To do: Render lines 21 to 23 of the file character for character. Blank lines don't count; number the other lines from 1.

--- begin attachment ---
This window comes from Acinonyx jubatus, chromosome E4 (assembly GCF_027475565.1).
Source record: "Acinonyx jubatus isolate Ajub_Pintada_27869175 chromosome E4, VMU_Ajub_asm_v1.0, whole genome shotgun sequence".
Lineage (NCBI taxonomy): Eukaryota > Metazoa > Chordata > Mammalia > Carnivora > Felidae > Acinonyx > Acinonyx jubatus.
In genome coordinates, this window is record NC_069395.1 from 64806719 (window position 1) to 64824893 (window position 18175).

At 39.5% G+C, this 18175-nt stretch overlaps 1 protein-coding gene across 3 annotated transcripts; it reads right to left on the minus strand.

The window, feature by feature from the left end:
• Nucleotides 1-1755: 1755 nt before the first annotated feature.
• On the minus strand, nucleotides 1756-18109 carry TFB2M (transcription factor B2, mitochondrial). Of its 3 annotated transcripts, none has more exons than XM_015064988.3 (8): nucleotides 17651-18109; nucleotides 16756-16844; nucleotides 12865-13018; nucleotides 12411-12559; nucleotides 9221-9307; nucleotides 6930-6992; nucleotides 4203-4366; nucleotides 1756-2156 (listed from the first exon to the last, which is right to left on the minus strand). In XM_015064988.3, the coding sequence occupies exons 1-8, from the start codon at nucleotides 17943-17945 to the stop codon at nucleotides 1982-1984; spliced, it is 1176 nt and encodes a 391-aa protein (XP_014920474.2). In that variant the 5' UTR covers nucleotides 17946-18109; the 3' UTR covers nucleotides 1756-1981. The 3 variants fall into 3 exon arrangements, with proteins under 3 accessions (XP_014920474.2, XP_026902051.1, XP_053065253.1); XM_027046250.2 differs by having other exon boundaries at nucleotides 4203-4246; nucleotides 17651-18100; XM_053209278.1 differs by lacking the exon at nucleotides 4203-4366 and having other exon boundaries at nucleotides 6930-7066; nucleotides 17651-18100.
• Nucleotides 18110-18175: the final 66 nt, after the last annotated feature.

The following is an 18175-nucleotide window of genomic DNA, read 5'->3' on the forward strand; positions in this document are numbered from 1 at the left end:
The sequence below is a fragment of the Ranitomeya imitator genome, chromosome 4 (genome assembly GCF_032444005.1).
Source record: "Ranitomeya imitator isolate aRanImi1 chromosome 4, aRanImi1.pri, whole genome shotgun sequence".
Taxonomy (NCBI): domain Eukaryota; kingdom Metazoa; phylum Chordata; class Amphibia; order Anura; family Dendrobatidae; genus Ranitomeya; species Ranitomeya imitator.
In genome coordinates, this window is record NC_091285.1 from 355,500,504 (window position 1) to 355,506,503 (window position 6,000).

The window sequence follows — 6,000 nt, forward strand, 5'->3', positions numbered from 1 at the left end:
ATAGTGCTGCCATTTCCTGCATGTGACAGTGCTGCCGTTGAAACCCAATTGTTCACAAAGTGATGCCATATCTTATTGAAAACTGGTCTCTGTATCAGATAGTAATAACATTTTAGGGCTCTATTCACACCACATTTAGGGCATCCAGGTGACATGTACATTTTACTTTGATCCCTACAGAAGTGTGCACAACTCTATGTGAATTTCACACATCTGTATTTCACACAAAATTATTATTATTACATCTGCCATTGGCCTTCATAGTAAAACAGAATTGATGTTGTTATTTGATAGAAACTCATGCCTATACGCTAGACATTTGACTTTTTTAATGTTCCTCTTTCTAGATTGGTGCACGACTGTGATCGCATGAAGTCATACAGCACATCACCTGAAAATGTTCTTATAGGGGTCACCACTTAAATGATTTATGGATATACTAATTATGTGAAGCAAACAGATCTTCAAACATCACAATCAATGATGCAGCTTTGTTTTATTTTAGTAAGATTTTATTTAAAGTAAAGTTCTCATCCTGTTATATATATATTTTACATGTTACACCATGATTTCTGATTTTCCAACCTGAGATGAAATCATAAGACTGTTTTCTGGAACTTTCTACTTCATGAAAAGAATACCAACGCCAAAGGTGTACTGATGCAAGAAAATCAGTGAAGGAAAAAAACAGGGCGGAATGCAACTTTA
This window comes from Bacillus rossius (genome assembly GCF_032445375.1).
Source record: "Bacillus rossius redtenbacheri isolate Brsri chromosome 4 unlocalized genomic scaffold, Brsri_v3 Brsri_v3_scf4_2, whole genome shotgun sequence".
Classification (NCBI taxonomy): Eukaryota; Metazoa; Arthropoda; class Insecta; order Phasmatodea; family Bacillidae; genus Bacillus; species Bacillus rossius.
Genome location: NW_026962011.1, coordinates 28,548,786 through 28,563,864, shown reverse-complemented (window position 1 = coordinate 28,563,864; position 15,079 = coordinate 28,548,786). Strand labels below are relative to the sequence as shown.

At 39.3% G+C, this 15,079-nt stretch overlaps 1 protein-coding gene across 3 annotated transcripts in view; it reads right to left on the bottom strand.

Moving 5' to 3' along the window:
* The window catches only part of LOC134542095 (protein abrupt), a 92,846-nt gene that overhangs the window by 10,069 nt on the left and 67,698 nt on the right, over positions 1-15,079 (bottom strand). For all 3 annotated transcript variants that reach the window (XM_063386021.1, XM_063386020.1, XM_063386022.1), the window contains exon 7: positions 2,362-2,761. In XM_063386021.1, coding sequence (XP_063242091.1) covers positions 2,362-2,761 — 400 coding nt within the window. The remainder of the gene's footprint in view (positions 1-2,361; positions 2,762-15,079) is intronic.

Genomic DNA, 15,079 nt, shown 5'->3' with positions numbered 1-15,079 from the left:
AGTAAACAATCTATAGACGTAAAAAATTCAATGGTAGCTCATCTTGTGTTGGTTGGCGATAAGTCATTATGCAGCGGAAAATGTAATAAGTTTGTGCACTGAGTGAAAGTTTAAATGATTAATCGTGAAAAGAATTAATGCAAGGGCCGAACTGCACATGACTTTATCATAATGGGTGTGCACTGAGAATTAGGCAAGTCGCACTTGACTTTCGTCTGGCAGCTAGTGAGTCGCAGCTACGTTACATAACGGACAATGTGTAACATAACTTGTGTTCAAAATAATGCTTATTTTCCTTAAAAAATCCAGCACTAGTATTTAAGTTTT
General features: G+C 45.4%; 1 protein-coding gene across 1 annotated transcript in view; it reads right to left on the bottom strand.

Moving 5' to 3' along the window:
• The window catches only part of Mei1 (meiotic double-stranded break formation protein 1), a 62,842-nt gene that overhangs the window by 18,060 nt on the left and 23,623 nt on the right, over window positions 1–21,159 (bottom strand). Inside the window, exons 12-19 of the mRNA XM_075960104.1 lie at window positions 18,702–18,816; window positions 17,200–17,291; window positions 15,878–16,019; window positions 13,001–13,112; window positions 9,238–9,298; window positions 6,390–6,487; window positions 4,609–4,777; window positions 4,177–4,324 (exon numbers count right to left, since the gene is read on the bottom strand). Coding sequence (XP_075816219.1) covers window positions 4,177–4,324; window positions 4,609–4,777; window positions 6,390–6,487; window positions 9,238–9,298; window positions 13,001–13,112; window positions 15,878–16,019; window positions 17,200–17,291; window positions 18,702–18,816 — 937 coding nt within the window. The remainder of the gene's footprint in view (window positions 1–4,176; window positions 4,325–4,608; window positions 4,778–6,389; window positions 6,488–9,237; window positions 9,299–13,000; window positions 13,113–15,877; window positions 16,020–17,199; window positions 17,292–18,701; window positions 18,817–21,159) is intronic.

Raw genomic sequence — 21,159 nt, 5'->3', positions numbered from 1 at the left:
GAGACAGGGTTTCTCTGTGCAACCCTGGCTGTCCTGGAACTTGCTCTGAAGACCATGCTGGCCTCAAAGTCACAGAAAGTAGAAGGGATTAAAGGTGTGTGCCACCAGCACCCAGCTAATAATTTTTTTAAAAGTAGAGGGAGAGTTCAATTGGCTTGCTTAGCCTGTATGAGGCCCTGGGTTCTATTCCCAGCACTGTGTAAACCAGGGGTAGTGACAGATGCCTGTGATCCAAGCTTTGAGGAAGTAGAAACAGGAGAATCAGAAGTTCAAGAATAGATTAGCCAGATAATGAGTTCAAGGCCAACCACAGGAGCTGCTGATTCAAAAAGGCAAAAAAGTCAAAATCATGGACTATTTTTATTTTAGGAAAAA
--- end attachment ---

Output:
At 39.3% G+C, this 15,079-nt stretch overlaps 1 protein-coding gene across 3 annotated transcripts in view; it reads right to left on the bottom strand.

Moving 5' to 3' along the window:
* The window catches only part of LOC134542095 (protein abrupt), a 92,846-nt gene that overhangs the window by 10,069 nt on the left and 67,698 nt on the right, over positions 1-15,079 (bottom strand). For all 3 annotated transcript variants that reach the window (XM_063386021.1, XM_063386020.1, XM_063386022.1), the window contains exon 7: positions 2,362-2,761. In XM_063386021.1, coding sequence (XP_063242091.1) covers positions 2,362-2,761 — 400 coding nt within the window. The remainder of the gene's footprint in view (positions 1-2,361; positions 2,762-15,079) is intronic.